At the Commonwealth level, there are tariffs on imported vehicles which effectively raise the price of imported and domestically produced vehicles. The tariff on passenger vehicles is currently 10 per cent and this is scheduled to fall to 5 per cent in 2010.
Luxury Car Tax
There is a luxury car tax (LCT) of 25 percent which applies to the portion of a vehicle's value exceeding the LCT threshold, currently $57,009.
Despite the range of government costs facing motorists when they purchase a car, it has become much easier for people to afford a new car since the mid 1990s, because earnings growth has exceeded the movements in car prices and reductions in import tariffs have encouraged a more competitive market.
Cars have also improved in specifications (for example, advanced safety and computer technology, on-board diagnostics) and quality and thus represent much better value.
Car Affordability Indexes
December quarter 1984 = 100; average for calendar years; vehicle price indexes as ratio to average weekly earnings; AAIR = Australian Automotive Intelligence Report; Family 6 = lowest price Holden Commodore and Ford Falcon variants.
Source: Australian Automotive Intelligence Report (AAIR), Australian vehicle market performance, February 2005.
What Needs to be Done?
New, affordable, clean and safe cars are an absolute priority to ensure the existing ageing fleet (average age 10.3 years) is replaced. Reduced operating and capital costs should be the goal to bring about these changes which will benefit the environment, road safety and the general cost of motoring.
There is a need for a radical overhaul of the fuel taxation system.
The appropriate tax of fuel for revenue raising is:
10 per cent GST on all fuels (no exemptions);
no indexation (GST is an ad valorem tax); and
no on road/off road distinction.
Road users should also pay for the social cost of their road use through a road user charge:
An ideal road user charge would have two components - an access charge and a user charge:
the access charge would cover the cost of vehicle registration;
the user charge would have four components;
- A road wear charge levied according to a proxy for the pavement damage done;
- An environmental charge levied according to engine type and fuel type;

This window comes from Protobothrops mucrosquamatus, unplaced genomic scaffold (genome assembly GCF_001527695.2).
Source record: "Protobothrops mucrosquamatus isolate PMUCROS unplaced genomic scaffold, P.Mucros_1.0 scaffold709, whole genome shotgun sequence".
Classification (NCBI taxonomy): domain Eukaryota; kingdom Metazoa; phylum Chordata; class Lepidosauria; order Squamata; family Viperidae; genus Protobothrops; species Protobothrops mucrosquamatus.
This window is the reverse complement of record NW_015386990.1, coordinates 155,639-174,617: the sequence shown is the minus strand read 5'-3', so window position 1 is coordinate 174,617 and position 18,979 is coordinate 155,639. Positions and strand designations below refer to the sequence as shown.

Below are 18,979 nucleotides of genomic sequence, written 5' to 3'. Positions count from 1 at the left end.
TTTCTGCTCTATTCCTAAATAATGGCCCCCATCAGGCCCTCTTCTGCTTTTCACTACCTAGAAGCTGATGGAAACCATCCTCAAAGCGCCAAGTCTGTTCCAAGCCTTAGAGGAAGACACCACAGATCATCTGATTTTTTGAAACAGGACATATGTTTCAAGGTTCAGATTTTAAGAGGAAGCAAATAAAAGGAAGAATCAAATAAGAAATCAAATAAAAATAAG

- A congestion charge collected directly according to road location, time of day and type of vehicle; and
- A charge to help fund the external cost of vehicle crashes.
In the interim period, State Governments should continue the initiative of setting registration charges on the basis of the environmental performance and safety of vehicles. Distortions in the import tariff lead to favourable treatment of heavier, less fuel efficient 4WD vehicles. Changes to the tariff or to registration charges to these vehicles could improve equity.
AAA supports the Government decision to lower passenger car tariffs to 5 per cent in 2010. However, as noted previously, an anomaly does remain in the system whereby the tariff on 4WDs is already - and has been for some time - at 5 per cent. This anomaly will be rectified by 2010.
Luxury Car Tax (LCT)
Since the LCT threshold has not kept pace with changes in car quality, the luxury tax applies at a much lower threshold than it would if car quality improvements were included. Given that luxury cars often introduce advanced safety and ITS technologies, the Government should consider removing the LCT altogether - possibly through a phasing-down approach similar to that in the United States - or at least increasing the threshold.
On Board Diagnostics (OBD)
Computerisation of modern vehicles with on-board diagnostics (OBD) have substantial benefits to motorists, provided that:
||Manufacturers provide the information required by clubs for road service
||Vehicle manufacturers make technical service data and equipment widely available (i.e. beyond their dealer network), at reasonable cost
||Standardised OBD format and interface is developed; data and equipment widely available (i.e. beyond their dealer network), at reasonable cost
||The data collected by the OBD equipment is owned by the vehicle owner and cannot be used without their consent; and
||A code of conduct is developed relating to privacy and ownership of OBD data.